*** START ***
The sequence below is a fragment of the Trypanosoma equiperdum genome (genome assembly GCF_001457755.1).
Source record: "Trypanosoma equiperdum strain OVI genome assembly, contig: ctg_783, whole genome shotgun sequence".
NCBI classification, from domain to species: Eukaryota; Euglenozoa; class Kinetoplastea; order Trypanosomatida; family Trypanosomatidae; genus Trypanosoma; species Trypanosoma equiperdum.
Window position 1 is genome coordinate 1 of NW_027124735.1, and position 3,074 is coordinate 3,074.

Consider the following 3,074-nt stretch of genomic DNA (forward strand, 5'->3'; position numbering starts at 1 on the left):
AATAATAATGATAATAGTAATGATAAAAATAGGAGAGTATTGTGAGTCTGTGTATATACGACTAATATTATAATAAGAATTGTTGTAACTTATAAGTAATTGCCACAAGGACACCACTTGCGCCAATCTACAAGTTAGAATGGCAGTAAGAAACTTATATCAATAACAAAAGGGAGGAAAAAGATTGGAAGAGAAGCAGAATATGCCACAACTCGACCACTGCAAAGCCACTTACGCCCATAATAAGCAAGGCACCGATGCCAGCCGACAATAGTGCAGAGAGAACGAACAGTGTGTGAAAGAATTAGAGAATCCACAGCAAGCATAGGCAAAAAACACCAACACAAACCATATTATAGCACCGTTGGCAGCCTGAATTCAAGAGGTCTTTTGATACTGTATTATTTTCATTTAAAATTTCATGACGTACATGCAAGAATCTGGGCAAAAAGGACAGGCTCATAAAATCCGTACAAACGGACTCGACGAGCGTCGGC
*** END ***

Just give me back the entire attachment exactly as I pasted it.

The sequence below is a fragment of the Trypanosoma equiperdum genome (genome assembly GCF_001457755.1).
Source record: "Trypanosoma equiperdum strain OVI genome assembly, contig: ctg_783, whole genome shotgun sequence".
NCBI classification, from domain to species: Eukaryota; Euglenozoa; class Kinetoplastea; order Trypanosomatida; family Trypanosomatidae; genus Trypanosoma; species Trypanosoma equiperdum.
Window position 1 is genome coordinate 1 of NW_027124735.1, and position 3,074 is coordinate 3,074.

Consider the following 3,074-nt stretch of genomic DNA (forward strand, 5'->3'; position numbering starts at 1 on the left):
AATAATAATGATAATAGTAATGATAAAAATAGGAGAGTATTGTGAGTCTGTGTATATACGACTAATATTATAATAAGAATTGTTGTAACTTATAAGTAATTGCCACAAGGACACCACTTGCGCCAATCTACAAGTTAGAATGGCAGTAAGAAACTTATATCAATAACAAAAGGGAGGAAAAAGATTGGAAGAGAAGCAGAATATGCCACAACTCGACCACTGCAAAGCCACTTACGCCCATAATAAGCAAGGCACCGATGCCAGCCGACAATAGTGCAGAGAGAACGAACAGTGTGTGAAAGAATTAGAGAATCCACAGCAAGCATAGGCAAAAAACACCAACACAAACCATATTATAGCACCGTTGGCAGCCTGAATTCAAGAGGTCTTTTGATACTGTATTATTTTCATTTAAAATTTCATGACGTACATGCAAGAATCTGGGCAAAAAGGACAGGCTCATAAAATCCGTACAAACGGACTCGACGAGCGTCGGC